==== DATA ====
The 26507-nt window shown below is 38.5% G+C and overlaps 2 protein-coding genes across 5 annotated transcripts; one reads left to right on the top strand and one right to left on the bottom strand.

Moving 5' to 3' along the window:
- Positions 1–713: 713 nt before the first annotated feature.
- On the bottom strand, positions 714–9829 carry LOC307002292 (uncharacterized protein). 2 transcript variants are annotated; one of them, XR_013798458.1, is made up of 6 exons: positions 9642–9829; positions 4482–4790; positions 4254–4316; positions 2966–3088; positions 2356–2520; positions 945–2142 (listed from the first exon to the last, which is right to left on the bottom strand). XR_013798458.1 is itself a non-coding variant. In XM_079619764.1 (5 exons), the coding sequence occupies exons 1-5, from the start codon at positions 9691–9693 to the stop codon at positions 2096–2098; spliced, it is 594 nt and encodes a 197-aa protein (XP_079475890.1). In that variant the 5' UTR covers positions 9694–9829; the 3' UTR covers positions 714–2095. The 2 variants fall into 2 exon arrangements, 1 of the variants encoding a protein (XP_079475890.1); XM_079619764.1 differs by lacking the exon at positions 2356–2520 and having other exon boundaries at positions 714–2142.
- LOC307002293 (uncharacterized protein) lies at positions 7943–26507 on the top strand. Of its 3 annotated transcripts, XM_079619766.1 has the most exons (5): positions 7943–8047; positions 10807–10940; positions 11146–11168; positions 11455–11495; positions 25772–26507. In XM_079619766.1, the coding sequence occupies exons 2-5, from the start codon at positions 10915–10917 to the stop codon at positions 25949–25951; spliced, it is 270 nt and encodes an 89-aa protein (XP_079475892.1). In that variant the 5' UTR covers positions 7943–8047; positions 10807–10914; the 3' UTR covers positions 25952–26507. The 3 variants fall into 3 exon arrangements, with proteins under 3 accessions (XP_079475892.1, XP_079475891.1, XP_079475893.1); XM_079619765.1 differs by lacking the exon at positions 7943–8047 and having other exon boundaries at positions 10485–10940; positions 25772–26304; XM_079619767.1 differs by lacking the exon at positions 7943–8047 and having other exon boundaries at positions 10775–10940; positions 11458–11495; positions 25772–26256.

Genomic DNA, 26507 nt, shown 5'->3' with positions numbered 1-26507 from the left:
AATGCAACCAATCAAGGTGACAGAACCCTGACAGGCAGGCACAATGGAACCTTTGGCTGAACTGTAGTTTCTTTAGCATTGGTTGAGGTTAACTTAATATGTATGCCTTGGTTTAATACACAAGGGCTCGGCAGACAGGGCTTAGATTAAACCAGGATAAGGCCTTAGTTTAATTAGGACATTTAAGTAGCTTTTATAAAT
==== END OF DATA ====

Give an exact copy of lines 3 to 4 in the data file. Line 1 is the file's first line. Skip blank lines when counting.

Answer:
- Positions 1–713: 713 nt before the first annotated feature.
- On the bottom strand, positions 714–9829 carry LOC307002292 (uncharacterized protein). 2 transcript variants are annotated; one of them, XR_013798458.1, is made up of 6 exons: positions 9642–9829; positions 4482–4790; positions 4254–4316; positions 2966–3088; positions 2356–2520; positions 945–2142 (listed from the first exon to the last, which is right to left on the bottom strand). XR_013798458.1 is itself a non-coding variant. In XM_079619764.1 (5 exons), the coding sequence occupies exons 1-5, from the start codon at positions 9691–9693 to the stop codon at positions 2096–2098; spliced, it is 594 nt and encodes a 197-aa protein (XP_079475890.1). In that variant the 5' UTR covers positions 9694–9829; the 3' UTR covers positions 714–2095. The 2 variants fall into 2 exon arrangements, 1 of the variants encoding a protein (XP_079475890.1); XM_079619764.1 differs by lacking the exon at positions 2356–2520 and having other exon boundaries at positions 714–2142.